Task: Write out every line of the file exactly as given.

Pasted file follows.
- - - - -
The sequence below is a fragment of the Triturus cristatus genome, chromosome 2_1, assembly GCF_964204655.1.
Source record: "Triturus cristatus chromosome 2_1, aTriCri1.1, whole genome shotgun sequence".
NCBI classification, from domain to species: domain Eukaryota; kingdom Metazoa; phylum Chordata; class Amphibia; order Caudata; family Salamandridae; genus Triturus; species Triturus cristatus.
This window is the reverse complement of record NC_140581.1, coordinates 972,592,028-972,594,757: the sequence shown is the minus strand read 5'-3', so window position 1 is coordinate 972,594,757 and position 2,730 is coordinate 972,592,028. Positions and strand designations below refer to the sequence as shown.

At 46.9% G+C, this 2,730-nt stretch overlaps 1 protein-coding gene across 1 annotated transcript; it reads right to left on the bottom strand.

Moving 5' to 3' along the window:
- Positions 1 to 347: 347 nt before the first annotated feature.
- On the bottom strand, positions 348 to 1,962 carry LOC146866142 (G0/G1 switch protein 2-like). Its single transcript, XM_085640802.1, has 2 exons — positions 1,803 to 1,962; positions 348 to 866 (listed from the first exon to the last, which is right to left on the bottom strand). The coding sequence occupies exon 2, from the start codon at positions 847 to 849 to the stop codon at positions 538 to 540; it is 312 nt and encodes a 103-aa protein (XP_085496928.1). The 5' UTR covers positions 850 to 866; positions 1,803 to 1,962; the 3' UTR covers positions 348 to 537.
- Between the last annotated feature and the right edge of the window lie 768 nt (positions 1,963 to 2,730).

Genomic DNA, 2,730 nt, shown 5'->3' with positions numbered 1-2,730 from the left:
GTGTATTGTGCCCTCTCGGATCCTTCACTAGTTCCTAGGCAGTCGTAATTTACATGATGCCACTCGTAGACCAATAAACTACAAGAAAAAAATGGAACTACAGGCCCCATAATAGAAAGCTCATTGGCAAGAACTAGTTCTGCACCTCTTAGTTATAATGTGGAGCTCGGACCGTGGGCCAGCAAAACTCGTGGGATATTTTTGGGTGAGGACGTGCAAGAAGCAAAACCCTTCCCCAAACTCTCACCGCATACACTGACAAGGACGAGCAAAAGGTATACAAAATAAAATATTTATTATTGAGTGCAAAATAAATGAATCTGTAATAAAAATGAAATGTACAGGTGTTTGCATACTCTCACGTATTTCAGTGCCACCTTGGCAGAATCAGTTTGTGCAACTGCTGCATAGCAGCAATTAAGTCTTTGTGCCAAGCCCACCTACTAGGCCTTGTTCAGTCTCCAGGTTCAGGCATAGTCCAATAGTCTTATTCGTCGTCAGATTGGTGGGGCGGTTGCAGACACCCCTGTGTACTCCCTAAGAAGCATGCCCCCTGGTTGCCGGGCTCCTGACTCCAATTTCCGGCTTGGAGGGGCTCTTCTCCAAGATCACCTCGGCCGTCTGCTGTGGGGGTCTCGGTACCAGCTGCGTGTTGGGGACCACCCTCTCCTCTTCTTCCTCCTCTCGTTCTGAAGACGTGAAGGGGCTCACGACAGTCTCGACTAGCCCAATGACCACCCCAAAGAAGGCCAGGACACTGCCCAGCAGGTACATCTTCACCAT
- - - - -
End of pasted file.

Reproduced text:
The sequence below is a fragment of the Triturus cristatus genome, chromosome 2_1, assembly GCF_964204655.1.
Source record: "Triturus cristatus chromosome 2_1, aTriCri1.1, whole genome shotgun sequence".
NCBI classification, from domain to species: domain Eukaryota; kingdom Metazoa; phylum Chordata; class Amphibia; order Caudata; family Salamandridae; genus Triturus; species Triturus cristatus.
This window is the reverse complement of record NC_140581.1, coordinates 972,592,028-972,594,757: the sequence shown is the minus strand read 5'-3', so window position 1 is coordinate 972,594,757 and position 2,730 is coordinate 972,592,028. Positions and strand designations below refer to the sequence as shown.

At 46.9% G+C, this 2,730-nt stretch overlaps 1 protein-coding gene across 1 annotated transcript; it reads right to left on the bottom strand.

Moving 5' to 3' along the window:
- Positions 1 to 347: 347 nt before the first annotated feature.
- On the bottom strand, positions 348 to 1,962 carry LOC146866142 (G0/G1 switch protein 2-like). Its single transcript, XM_085640802.1, has 2 exons — positions 1,803 to 1,962; positions 348 to 866 (listed from the first exon to the last, which is right to left on the bottom strand). The coding sequence occupies exon 2, from the start codon at positions 847 to 849 to the stop codon at positions 538 to 540; it is 312 nt and encodes a 103-aa protein (XP_085496928.1). The 5' UTR covers positions 850 to 866; positions 1,803 to 1,962; the 3' UTR covers positions 348 to 537.
- Between the last annotated feature and the right edge of the window lie 768 nt (positions 1,963 to 2,730).

Genomic DNA, 2,730 nt, shown 5'->3' with positions numbered 1-2,730 from the left:
GTGTATTGTGCCCTCTCGGATCCTTCACTAGTTCCTAGGCAGTCGTAATTTACATGATGCCACTCGTAGACCAATAAACTACAAGAAAAAAATGGAACTACAGGCCCCATAATAGAAAGCTCATTGGCAAGAACTAGTTCTGCACCTCTTAGTTATAATGTGGAGCTCGGACCGTGGGCCAGCAAAACTCGTGGGATATTTTTGGGTGAGGACGTGCAAGAAGCAAAACCCTTCCCCAAACTCTCACCGCATACACTGACAAGGACGAGCAAAAGGTATACAAAATAAAATATTTATTATTGAGTGCAAAATAAATGAATCTGTAATAAAAATGAAATGTACAGGTGTTTGCATACTCTCACGTATTTCAGTGCCACCTTGGCAGAATCAGTTTGTGCAACTGCTGCATAGCAGCAATTAAGTCTTTGTGCCAAGCCCACCTACTAGGCCTTGTTCAGTCTCCAGGTTCAGGCATAGTCCAATAGTCTTATTCGTCGTCAGATTGGTGGGGCGGTTGCAGACACCCCTGTGTACTCCCTAAGAAGCATGCCCCCTGGTTGCCGGGCTCCTGACTCCAATTTCCGGCTTGGAGGGGCTCTTCTCCAAGATCACCTCGGCCGTCTGCTGTGGGGGTCTCGGTACCAGCTGCGTGTTGGGGACCACCCTCTCCTCTTCTTCCTCCTCTCGTTCTGAAGACGTGAAGGGGCTCACGACAGTCTCGACTAGCCCAATGACCACCCCAAAGAAGGCCAGGACACTGCCCAGCAGGTACATCTTCACCAT